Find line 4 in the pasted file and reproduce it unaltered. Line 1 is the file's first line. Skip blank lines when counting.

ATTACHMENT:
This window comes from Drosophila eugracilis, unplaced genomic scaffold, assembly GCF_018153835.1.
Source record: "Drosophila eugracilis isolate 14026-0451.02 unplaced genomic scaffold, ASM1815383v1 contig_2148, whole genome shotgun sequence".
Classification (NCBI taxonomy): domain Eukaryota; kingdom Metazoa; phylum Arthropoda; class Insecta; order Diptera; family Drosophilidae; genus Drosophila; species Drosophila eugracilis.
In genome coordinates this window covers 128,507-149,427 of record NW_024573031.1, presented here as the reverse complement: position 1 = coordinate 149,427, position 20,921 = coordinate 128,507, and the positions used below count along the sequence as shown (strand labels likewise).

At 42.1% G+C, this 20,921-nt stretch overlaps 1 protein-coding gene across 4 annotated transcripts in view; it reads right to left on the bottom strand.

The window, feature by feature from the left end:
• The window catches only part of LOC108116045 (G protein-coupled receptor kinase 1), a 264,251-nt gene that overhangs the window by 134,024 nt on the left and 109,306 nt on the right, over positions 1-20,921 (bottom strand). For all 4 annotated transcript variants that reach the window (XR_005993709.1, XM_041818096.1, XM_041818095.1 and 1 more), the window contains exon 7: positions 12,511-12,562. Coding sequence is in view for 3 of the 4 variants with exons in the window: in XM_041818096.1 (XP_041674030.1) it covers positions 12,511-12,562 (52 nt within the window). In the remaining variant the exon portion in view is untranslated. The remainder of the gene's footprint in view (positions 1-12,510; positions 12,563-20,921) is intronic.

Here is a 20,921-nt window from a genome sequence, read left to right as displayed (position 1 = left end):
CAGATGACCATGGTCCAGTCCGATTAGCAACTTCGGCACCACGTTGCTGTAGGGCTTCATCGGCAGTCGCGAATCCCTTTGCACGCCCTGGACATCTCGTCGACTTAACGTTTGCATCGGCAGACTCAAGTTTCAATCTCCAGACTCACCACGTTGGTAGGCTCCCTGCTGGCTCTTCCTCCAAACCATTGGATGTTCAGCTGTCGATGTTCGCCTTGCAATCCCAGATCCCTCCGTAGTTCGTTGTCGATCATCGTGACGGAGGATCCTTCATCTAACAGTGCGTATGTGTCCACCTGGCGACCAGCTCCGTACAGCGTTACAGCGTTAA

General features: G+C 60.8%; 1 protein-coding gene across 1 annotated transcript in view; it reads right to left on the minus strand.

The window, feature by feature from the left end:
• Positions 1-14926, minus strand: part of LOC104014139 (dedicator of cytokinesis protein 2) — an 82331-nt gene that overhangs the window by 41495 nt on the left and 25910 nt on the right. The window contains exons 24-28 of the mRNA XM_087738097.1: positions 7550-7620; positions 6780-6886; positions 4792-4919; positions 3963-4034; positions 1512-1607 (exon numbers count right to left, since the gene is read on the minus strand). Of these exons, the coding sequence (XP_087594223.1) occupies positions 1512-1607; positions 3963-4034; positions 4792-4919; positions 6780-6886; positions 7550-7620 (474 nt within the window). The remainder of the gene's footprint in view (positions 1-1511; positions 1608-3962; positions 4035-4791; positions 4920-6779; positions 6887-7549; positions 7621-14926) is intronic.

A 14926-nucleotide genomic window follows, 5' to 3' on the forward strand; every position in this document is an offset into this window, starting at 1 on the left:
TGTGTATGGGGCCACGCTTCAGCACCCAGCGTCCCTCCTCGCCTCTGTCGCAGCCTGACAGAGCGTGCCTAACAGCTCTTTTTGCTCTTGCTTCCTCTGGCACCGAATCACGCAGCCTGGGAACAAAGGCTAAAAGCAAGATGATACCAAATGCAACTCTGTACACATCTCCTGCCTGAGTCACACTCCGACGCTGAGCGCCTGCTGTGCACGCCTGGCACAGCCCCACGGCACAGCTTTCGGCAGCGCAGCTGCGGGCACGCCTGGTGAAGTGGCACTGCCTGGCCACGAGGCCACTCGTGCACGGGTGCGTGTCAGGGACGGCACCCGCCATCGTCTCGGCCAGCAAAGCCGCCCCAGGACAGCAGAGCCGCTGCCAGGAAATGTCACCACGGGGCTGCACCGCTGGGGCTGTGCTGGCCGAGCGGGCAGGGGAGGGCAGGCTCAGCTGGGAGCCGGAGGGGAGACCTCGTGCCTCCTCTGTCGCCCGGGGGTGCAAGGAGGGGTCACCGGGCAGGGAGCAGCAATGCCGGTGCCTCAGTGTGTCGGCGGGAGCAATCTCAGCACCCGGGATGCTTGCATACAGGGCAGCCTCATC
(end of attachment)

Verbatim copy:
In genome coordinates this window covers 128,507-149,427 of record NW_024573031.1, presented here as the reverse complement: position 1 = coordinate 149,427, position 20,921 = coordinate 128,507, and the positions used below count along the sequence as shown (strand labels likewise).